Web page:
Event Title

Responsible Songwriting: Ethical Challenges in Collaborative Autoethnographic Composition

Location

King Building 321

Document Type

Event

Start Date

4-28-2017 1:30 PM

End Date

4-28-2017 2:50 PM

Abstract

This thesis responds to and builds on the concept of documentary songwriting, a method first developed by composer Malcolm P. Brooks in his 2013 dissertation, Autoethnography of a Composer with a New Composing Method. In documentary songwriting, a composer works with a participant to craft a song out of spoken words. The participant (or “story source”) tells to the composer (or “musical guide”) a personal story, which the musical guide transcribes verbatim. The two songwriters then break up the text visually, pick out salient lines, and speak and sing through chosen lines and phrases to develop the elements of a song. The process must be sufficiently well defined so as to provide consistent direction, yet flexible enough to accommodate a vast array of story sources and situations, as well as the variety of songs it could potentially produce. This process raises a number of persistent questions. For instance, how can a musical guide ethically and accurately help a story source to represent their own story in a song? Or, more broadly, how can a guide optimize documentary songwriting sessions in terms of depth of material, excellence of craft, and fulfillment for the participant? Through a review of Brooks’ initial methodology, documentation of subsequent advances in the technique, and an examination of relevant literature, this study explores solutions to these problems.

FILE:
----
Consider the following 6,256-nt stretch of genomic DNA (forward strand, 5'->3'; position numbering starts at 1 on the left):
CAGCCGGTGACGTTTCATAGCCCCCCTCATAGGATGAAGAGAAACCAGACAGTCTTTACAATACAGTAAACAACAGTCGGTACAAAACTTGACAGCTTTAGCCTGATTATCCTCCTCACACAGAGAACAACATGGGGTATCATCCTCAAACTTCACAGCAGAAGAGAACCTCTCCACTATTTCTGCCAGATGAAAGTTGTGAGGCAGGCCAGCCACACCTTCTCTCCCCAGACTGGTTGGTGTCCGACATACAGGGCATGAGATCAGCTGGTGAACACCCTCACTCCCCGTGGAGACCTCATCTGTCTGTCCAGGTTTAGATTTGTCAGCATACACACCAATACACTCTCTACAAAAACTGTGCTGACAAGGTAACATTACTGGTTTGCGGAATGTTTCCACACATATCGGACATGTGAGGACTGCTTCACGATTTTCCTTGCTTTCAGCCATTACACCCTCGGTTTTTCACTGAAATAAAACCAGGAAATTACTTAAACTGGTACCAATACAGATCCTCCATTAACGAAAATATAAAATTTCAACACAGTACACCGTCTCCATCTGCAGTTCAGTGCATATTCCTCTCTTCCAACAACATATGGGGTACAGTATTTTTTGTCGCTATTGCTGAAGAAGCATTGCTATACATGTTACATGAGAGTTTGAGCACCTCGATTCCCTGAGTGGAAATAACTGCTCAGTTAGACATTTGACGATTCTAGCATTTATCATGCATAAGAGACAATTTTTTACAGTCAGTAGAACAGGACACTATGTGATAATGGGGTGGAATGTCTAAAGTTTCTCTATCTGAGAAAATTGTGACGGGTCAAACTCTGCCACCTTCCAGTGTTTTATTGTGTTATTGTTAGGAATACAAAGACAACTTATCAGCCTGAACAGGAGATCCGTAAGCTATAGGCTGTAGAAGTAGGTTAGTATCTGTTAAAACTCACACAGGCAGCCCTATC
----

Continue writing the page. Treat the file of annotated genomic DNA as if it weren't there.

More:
Keywords:

songwriting, creativity, music, collaboration, ethics

Notes

Session I, Panel 3 - Artistic | Transformations
Moderator: Jan Cooper, John Charles Reid Associate Professor of Rhetoric & Composition

Major

Musical Studies

Advisor(s)

Jan Miyake, Music Theory

Project Mentor(s)

Ben Geyer, Music Theory

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Apr 28th, 1:30 PM Apr 28th, 2:50 PM

Responsible Songwriting: Ethical Challenges in Collaborative Autoethnographic Composition

King Building 321

This thesis responds to and builds on the concept of documentary songwriting, a method first developed by composer Malcolm P. Brooks in his 2013 dissertation, Autoethnography of a Composer with a New Composing Method. In documentary songwriting, a composer works with a participant to craft a song out of spoken words. The participant (or “story source”) tells to the composer (or “musical guide”) a personal story, which the musical guide transcribes verbatim. The two songwriters then break up the text visually, pick out salient lines, and speak and sing through chosen lines and phrases to develop the elements of a song. The process must be sufficiently well defined so as to provide consistent direction, yet flexible enough to accommodate a vast array of story sources and situations, as well as the variety of songs it could potentially produce. This process raises a number of persistent questions. For instance, how can a musical guide ethically and accurately help a story source to represent their own story in a song? Or, more broadly, how can a guide optimize documentary songwriting sessions in terms of depth of material, excellence of craft, and fulfillment for the participant? Through a review of Brooks’ initial methodology, documentation of subsequent advances in the technique, and an examination of relevant literature, this study explores solutions to these problems.